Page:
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speciesUnknown    527
Best tactic i know of is to have separate bases with redundant facilities, especially if you can build bases quickly as per starcraft. This both increases the amount of work your opponent had to do, and ensures you are always near the source of economy. For the protoss, once you have a pylon you can create an entire base in less than a minute by warping in a load of buildings at the same time. In C&C you need to deploy an MCV but once this has been done, you can build a couple of factories and start churning out units almost immedietly.

The effective counter to this tactic is to find newer, and usually less well defended bases and take them out first. This denies your opponent the newer sources of income, leaving them stuck with the original base which is going to run out of minerals eventually.

A favorite tactic of mine for attacking is the creeping barrage, whereby you put artillery behind and tough units in front, who draw fire while the artillery do all the work. This is simple to maintain, so you can do this while organising a flanking maneuver, or a raid on their harvesting capabilities. In starcraft, as the terrans, I build missile turrets during an attack to defend against air attacks, meaning I can spend more money on ground units. This is effective against an enemy who is using alot of base defenses. A sneaky player can keep their air defenses busy by flying in a barracks, which can take a good deal of punishment, while you raid their workers.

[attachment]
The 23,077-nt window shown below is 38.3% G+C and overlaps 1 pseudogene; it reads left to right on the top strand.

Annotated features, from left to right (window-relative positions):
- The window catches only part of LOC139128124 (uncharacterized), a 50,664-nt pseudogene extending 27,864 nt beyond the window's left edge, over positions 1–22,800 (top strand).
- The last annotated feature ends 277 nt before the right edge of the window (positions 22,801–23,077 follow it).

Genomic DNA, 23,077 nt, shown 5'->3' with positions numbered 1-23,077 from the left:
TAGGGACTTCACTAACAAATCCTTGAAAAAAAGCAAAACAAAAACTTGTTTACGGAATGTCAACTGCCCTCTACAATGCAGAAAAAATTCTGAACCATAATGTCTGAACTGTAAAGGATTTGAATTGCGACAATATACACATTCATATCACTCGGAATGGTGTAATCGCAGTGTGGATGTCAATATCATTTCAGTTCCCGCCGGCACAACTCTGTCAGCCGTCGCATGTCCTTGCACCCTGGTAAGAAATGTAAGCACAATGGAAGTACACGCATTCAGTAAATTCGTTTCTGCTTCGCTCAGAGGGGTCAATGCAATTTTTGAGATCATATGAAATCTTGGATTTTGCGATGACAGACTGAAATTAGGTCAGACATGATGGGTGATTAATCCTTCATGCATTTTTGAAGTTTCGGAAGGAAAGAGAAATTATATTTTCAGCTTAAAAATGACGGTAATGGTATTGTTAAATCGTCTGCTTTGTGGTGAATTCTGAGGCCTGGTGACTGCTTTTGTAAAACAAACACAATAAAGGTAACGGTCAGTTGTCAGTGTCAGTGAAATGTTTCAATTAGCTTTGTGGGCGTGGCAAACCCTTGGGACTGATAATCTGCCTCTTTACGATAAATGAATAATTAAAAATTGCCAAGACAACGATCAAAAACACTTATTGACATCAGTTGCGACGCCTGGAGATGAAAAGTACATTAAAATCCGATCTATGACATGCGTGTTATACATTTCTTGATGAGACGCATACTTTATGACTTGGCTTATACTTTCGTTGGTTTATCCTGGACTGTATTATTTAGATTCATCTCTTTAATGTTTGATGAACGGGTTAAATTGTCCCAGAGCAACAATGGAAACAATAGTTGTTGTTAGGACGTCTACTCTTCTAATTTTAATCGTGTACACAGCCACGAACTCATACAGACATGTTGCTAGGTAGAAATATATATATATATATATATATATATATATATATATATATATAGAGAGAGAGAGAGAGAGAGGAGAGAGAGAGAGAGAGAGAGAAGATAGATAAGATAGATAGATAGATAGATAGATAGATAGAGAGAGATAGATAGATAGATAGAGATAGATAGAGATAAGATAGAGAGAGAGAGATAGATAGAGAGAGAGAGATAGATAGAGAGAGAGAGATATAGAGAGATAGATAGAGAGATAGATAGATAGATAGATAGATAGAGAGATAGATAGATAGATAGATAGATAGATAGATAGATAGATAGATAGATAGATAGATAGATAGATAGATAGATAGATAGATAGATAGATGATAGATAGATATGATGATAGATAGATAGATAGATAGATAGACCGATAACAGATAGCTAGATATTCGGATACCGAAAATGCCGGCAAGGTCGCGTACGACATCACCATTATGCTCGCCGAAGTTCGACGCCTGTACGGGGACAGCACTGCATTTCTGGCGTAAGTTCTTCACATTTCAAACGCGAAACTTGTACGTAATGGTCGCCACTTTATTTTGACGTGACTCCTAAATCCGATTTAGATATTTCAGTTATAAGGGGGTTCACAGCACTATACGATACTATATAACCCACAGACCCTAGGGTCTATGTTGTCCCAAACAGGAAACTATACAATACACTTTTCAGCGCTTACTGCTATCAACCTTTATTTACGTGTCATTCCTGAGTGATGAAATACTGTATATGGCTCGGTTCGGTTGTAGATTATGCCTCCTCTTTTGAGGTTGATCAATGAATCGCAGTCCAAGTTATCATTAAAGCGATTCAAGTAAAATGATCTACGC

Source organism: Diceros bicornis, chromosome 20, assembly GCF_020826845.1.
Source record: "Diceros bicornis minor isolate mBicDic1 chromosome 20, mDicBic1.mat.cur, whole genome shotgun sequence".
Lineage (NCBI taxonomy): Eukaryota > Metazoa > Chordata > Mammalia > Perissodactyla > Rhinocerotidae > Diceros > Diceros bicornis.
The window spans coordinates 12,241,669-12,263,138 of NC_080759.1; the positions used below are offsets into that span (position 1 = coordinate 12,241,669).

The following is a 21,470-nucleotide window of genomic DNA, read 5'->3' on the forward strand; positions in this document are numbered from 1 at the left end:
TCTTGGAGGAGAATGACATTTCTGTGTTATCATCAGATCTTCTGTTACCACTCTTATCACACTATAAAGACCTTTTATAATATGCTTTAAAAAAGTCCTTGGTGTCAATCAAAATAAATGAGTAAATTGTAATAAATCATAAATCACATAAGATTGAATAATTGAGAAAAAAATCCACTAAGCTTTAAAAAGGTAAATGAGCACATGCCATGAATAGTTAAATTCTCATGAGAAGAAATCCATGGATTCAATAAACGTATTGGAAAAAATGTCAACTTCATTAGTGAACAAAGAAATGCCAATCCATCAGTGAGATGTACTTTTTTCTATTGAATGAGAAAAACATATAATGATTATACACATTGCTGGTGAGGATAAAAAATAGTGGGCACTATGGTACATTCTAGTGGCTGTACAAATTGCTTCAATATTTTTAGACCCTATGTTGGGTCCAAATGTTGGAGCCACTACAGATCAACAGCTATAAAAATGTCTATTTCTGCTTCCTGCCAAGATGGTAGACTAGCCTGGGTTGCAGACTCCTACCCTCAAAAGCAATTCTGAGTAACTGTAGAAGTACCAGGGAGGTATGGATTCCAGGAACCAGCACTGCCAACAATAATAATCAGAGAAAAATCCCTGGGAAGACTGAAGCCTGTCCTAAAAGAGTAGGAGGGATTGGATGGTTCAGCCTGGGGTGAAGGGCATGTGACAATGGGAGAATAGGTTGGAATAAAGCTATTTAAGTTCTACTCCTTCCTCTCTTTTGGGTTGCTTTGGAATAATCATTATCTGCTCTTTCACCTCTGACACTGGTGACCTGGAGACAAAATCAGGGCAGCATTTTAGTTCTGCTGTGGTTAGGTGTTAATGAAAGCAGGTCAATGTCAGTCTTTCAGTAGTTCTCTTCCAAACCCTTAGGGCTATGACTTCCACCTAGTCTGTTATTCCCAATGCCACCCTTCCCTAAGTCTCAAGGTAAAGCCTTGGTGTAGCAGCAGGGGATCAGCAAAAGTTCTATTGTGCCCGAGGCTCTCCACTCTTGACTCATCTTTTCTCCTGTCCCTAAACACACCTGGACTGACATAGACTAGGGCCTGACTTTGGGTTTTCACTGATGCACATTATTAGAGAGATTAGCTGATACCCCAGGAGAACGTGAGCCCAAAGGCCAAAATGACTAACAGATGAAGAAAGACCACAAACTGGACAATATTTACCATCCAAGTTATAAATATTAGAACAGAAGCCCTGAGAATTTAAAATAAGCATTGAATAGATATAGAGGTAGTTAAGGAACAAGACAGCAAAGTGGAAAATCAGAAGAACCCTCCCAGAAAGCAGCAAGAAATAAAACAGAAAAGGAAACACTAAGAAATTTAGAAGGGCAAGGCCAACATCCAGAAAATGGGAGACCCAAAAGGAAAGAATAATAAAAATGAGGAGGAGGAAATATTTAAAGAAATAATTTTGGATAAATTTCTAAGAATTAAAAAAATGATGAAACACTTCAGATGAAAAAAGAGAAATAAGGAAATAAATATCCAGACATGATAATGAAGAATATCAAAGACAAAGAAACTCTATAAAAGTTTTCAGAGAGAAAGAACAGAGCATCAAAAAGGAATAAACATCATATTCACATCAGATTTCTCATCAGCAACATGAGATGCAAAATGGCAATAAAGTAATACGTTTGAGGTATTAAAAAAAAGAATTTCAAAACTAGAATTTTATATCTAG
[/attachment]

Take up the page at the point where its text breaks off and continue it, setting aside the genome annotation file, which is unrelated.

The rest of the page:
Another tactic that works pretty well is cutting supply lines, I use this all the time when I play redalert 2. If they are harvesting outside of the reaches of their base, wait till a couple of harvesters are there and do a hit and run on them, taking them out. A few of those tanks that disguise themselves as trees hiding between the ore field and the base are good for this task.

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korsen    122
Gyrthok, this is true. But clumping reduces the effectiveness of lockdown, defilers can be killed, and you need to have quite a few templars for psionic storm to be effective. Battlecruisers have enough HP to last hovering past a group of hydras to get access to defilers - and dark swarm only caused battlecruisers to ignore armies and go for the meat (read:bases) instead.

Bringing some ground units to pound offenders ruins it for the most part. Open field hydralisk massing is pretty undefeatable with some zergling backups. Massing goliaths were pretty worrisome as well if it weren't for their poor pathfinding issues. Opposing the mass battlecruiser bit, mass wraiths are even worse. You can make more of them, they're fast, and they can attack when cloaked.

I used to be a pretty mean bastard on starcraft. CTRL+# groups were fairly lethal.

Money maps FTW lol.

Regarding the OP: It's best to find out what strengths and weaknesses of balancing your units are, and script a dozen or so AI's to take advantage of that. Write them to do what you would do in optimum conditions for best results.